- Back in the News: Majority Now Backs Fair Redistricting - Bruce Murphy - Feb 5th, 2018
- Data Wonk: John Roberts’ Nightmare - Bruce Thompson - Oct 11th, 2017
- The State of Politics: You Be The Judge on Redistricting - Steven Walters - Oct 2nd, 2017
- Op Ed: U.S. Supreme Court Should End Partisan Gerrymandering - Andrea Kaminski - Sep 26th, 2017
- Data Wonk: Judges Consider a Democratic Gerrymander - Bruce Thompson - Aug 30th, 2017
- Op Ed: 24 Counties Have Voted for Fair Maps - Matt Rothschild - Aug 25th, 2017
- Data Wonk: Right Wing Seeks to End Democracy? - Bruce Thompson - Aug 23rd, 2017
- Data Wonk: US Supreme Court Wrong on Redistricting? - Bruce Thompson - May 31st, 2017
- Op Ed: Save Taxes With Nonpartisan Redistricting - Andrea Kaminski and Lindsay Dorff - May 26th, 2017
- Data Wonk: Why GOP Backs Gerrymander - Bruce Thompson - May 24th, 2017
- Data Wonk: State’s Political Map At Issue - Bruce Thompson - May 18th, 2017
- Rep. Peter Barca Statement on Attorney General Appeal of Redistricting Decision - State Rep. Peter Barca - Feb 24th, 2017
- Fair Elections Project calls upon Legislature to focus on fair map drawing process - Wisconsin Fair Elections Project - Feb 24th, 2017
- Campaign Cash: GOP’s Redistricting Lawyers Are Big Donors - Matt Rothschild - Feb 6th, 2017
- Op Ed: Reject Partisanship, Redraw Voting Maps - Andrea Kaminski - Feb 3rd, 2017
- Rep. Peter Barca Statement on Assembly Organization Committee Secret Ballot - State Rep. Peter Barca - Feb 2nd, 2017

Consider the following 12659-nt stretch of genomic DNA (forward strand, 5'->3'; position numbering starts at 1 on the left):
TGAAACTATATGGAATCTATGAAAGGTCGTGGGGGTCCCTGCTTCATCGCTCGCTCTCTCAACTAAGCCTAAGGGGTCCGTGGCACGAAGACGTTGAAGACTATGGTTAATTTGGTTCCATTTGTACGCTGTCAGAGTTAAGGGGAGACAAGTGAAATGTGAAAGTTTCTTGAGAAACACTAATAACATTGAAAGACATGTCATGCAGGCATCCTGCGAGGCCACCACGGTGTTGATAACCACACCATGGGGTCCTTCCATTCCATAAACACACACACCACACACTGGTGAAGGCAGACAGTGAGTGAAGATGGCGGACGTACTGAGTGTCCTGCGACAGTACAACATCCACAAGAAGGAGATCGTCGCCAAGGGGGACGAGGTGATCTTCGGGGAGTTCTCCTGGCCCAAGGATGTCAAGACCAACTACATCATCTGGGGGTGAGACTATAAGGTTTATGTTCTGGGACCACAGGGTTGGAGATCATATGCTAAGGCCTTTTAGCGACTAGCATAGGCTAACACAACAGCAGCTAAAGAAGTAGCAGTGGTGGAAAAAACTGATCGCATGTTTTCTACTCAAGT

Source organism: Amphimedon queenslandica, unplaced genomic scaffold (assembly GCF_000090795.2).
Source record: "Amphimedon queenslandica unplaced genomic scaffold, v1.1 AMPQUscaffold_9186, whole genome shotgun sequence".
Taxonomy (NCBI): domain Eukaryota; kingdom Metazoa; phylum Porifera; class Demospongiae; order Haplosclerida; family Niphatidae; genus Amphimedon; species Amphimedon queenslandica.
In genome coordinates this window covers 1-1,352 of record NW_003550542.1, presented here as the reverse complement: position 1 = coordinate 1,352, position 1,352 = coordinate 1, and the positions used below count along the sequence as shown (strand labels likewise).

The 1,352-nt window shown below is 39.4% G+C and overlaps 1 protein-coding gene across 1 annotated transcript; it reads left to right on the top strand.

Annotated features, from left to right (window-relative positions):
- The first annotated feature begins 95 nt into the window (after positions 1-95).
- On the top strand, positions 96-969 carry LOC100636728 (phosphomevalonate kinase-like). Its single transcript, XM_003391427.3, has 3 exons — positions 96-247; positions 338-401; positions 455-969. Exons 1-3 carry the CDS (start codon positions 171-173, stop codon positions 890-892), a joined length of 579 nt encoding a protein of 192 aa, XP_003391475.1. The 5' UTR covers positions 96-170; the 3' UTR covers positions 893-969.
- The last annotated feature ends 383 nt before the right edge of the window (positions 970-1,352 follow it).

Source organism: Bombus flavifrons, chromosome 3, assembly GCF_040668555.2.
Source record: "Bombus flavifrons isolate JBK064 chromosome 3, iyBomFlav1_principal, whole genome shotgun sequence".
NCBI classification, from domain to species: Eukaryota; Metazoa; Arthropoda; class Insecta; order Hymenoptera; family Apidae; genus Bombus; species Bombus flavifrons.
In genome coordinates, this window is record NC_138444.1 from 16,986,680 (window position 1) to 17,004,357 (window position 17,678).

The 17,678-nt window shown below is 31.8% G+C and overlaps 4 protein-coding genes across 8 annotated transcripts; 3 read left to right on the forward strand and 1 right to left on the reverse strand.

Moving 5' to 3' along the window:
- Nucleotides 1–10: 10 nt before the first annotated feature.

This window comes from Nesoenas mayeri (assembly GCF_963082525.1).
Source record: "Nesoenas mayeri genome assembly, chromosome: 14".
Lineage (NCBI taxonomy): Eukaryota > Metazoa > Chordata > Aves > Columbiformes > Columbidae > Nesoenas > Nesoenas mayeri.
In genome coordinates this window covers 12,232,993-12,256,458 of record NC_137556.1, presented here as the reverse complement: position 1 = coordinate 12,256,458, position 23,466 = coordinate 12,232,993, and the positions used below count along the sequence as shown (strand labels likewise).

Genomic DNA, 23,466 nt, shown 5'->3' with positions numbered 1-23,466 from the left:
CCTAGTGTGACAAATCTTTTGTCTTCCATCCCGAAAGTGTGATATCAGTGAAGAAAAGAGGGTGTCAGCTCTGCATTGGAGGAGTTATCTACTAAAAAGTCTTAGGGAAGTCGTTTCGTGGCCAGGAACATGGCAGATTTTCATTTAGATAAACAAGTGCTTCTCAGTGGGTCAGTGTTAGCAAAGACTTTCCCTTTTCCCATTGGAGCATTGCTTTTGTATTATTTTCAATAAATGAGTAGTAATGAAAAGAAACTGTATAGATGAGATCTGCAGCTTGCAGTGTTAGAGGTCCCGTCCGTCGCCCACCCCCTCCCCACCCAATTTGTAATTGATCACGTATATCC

- Court Watch: Court’s Redistricting Order A Problem? - Bruce Thompson - Feb 1st, 2017
- Rep. Hesselbein Calls for Open, Transparent, and Public Process for Drawing New Legislative Lines - State Rep. Dianne Hesselbein - Jan 27th, 2017
- Wisconsin Federal Court Permanently Blocks State Redistricting Plan - Wisconsin Fair Elections Project - Jan 27th, 2017
- Data Wonk: 2016 Election Results Prove Gerrymandering - Bruce Thompson - Dec 28th, 2016
- Plaintiffs call for new maps for Wisconsin legislative district - Wisconsin Fair Elections Project - Dec 21st, 2016
- Data Wonk: Measuring Wisconsin’s Gerrymandering - Bruce Thompson - Dec 7th, 2016
- Sen. Taylor statement on federal court ruling against Republican gerrymandering - State Sen. Lena Taylor - Nov 21st, 2016
- Statement on Redistricting Ruling - State Sen. Chris Larson - Nov 21st, 2016
- Federal Court overturns unconstitutional gerrymandering of Wisconsin legislative districts - Wisconsin Fair Elections Project - Nov 21st, 2016
- Rep. Barca Statement on Redistricting Decision - State Rep. Peter Barca - Nov 21st, 2016
- HISTORIC DECISION: Wisconsin Federal Court Strikes Down Partisan Gerrymander and Adopts Groundbreaking Legal Standard - Campaign Legal Center - Nov 21st, 2016
- Murphy’s Law: The Myth of Democratic Gerrymandering - Bruce Murphy - Jan 26th, 2016
- Data Wonk: Can New Approach End Gerrymandering? - Bruce Thompson - Jan 6th, 2016
- Federal Lawsuit to Overturn Unconstitutional Gerrymandering of Wisconsin Legislative Districts Continues - Wisconsin Fair Elections Project - Dec 17th, 2015
- Can Auto Redistricting End Gerrymandering? - Laura Thompson - Dec 10th, 2015
- Assembly candidate Brostoff calls for non-partisan redistricting - State Rep. Jonathan Brostoff - Apr 17th, 2014
- Redistricting reform the antidote to Republican extremism - Press Release - Nov 13th, 2013
- Lazich, August, Fitzgerald and Vos Still Silent on Redistricting Reform Public Hearings As Support & Pressure Builds - Common Cause in Wisconsin - Sep 17th, 2013
- Freshmen legislators push new legislation to correct flawed partisan redistricting process - Press Release - Apr 11th, 2013